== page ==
Cover Date: November 1942
Volume 20 # 3
Copyright Date: Friday, October 9, 1942
Author: Lester Dent
Editor: John Nanovic
Story Length: 34,300 words
Cover by Emory Clarke
WHMC: The collection contains six folders for this story, f.781-786
Recurring Characters. The entire Iron Crew are all present in this story.
Table of Contents
They Died Twice by Kenneth Robeson
The Skipper’s Commandos by Wallace Brooker
Death’s Little Doll by Alan Hathway
Doc Savage Club
– The Code of Doc Savage
– The Other Fellow
– Most Beautiful Valley in the World
– Books That Speak
Letters From Readers
– American Ideals
– Mother and Aunt Read It
– Certificate of Honor
– Better Than Before
– Twice a Month
This consists of a long promotion of the next story, “The Devil’s Black Rock.” The editor notes that the magazine newsstand date will now be a week earlier than past issues. (The magazine is moving from the second Friday of the month to the first Friday. This change is due to war-time supply conditions.) The writeup ends with a one-page comment on “The Died Twice.”
This story features Doc’s third and final visit with the Mayans although not his last visit to Hidalgo. The Valley of the Vanished is filled with mysteries. Only during the third trip to the valley did Doc learn of the “high” Mayans living in the valley. What the actual facts are relating to Doc’s heritage remains part of that mystery.
While doing some research on certain terms used in “The Dagger in the Sky” I came across an interesting book titled “Discoveries and Adventures in Central America” by Thomas Gann which was published in 1928. After examining the text, it is clear that Lester Dent used this very same book as background material to provide a local flavor for both “The Dagger in the Sky” (December 1939) and “They Died Twice” (November 1942).
Lester Dent also snipped some descriptive material from another book on Central America. Red Tiger: Adventures in Yucatan and Mexico by Phillips Russell was published in 1929.The book is a travelogue and has some passages describing zapote nuts. Dent used this descriptive material in his story.
The idea that Secret Stevens is entitled to gold from the Valley of the Vanished is a little astonishing. The deal for the gold was a portion to the Mayans placed in trust, a portion to the government of Hidalgo, and the rest for the use of Doc Savage in doing good deeds. Never was it mentioned that the money would be used for personal advancement. That would be a violation of the agreement. Even if the circumstances crafted by Albert Jones were true, Secret Stevens would never be entitled to any of the Mayan wealth. Indeed, in “The Man of Bronze,” it is explained that Hubert Robertson accompanied Clark Savage, Sr. on the expedition where he found the Valley of the Vanished. Nothing was ever mentioned about Robertson or his heirs being entitled to a share of the Mayan gold.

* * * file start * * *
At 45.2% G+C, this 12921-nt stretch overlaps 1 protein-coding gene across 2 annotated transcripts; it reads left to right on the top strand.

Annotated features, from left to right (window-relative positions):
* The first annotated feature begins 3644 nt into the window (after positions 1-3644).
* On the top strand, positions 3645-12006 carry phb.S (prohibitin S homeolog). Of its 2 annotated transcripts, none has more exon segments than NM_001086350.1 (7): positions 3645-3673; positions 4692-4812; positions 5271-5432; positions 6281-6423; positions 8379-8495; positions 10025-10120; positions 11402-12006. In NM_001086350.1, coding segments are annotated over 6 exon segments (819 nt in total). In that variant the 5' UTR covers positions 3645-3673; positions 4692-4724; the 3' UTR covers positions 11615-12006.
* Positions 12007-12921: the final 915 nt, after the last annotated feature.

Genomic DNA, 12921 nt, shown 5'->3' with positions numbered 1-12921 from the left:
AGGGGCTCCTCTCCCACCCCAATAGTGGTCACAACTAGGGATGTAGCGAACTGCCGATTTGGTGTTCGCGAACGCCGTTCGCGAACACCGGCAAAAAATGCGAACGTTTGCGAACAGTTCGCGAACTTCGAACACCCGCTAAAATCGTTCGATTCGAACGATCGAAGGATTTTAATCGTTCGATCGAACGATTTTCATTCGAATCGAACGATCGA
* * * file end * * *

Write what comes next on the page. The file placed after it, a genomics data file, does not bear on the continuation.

Religion: Albert Jones, in They Died Twice enthusiastically explains the idea of using his “memory machine” to retrieve the teachings of Christ.
Ethnicity: King Chaac’s statement here adds to this mystery. Two times the elderly ruler uses the term “son” when referring to Doc. It turns out this word is tossed around quite a bit in the story. During Doc’s fake memory experiment, his father naturally uses the word “son”. Secret Stevens also uses “son” several times. However, Savage, Sr. and King Chaac both refer to Doc as “my son”. The elderly ruler distinctly marks out the relationship between Doc and the Mayans and the relationship between Doc and himself. Clearly the two are different. A familial relationship would explain this statement.
Pat Savage gets a mention as part of the series background, but she does not appear in the story.
Doc uses his detective agency to search for the missing Renny. This is the same organization seen in earlier stories that employs graduates of the Crime College.
The Crime College is mentioned in the story but never used. All the bad guys end up dead at the story’s conclusion.
Albert Jones and Secret Stevens reveal themselves to be part of the gang at the end.
The story’s wrap-up makes it clear that Doc Savage was never fooled by the machine. Doc explains at the end that this supposed incident happened after he was born. Hence, it would be impossible for him to have an inherited memory of such an event. The story moves quickly from New York to Hidalgo once Doc submits to the memory machine. There was never any opportunity for him to research any records relating to his father’s travels. Clearly, Doc Savage was in full possession of the history of those events pertaining to his father’s travels in Central America.
Readers should also remember that Doc Savage obtained a list of the drugs that Albert Jones had been buying. Undoubtedly this list included those in the cocktail given to subjects before the entered the Memory Machine. The knowledge of the specific drugs in use may have been enough for Doc Savage to mentally offset the effects. Alternatively, he could have taken some counter-agents prior to entering the machine and the fact was simply not reported in the story.
The magazine advertised back issues at fifteen cents each or two for twenty-five cents. Issues available are the run from January 1941 through July 1942.
This is not the final incarnation of this story. In the July 1957 issued of Adventure Comics #238 a similar story is featured. “The Secret Past of Superboy’s Father” is credited to Otto Binder who incidentally began his writing career in the pulps.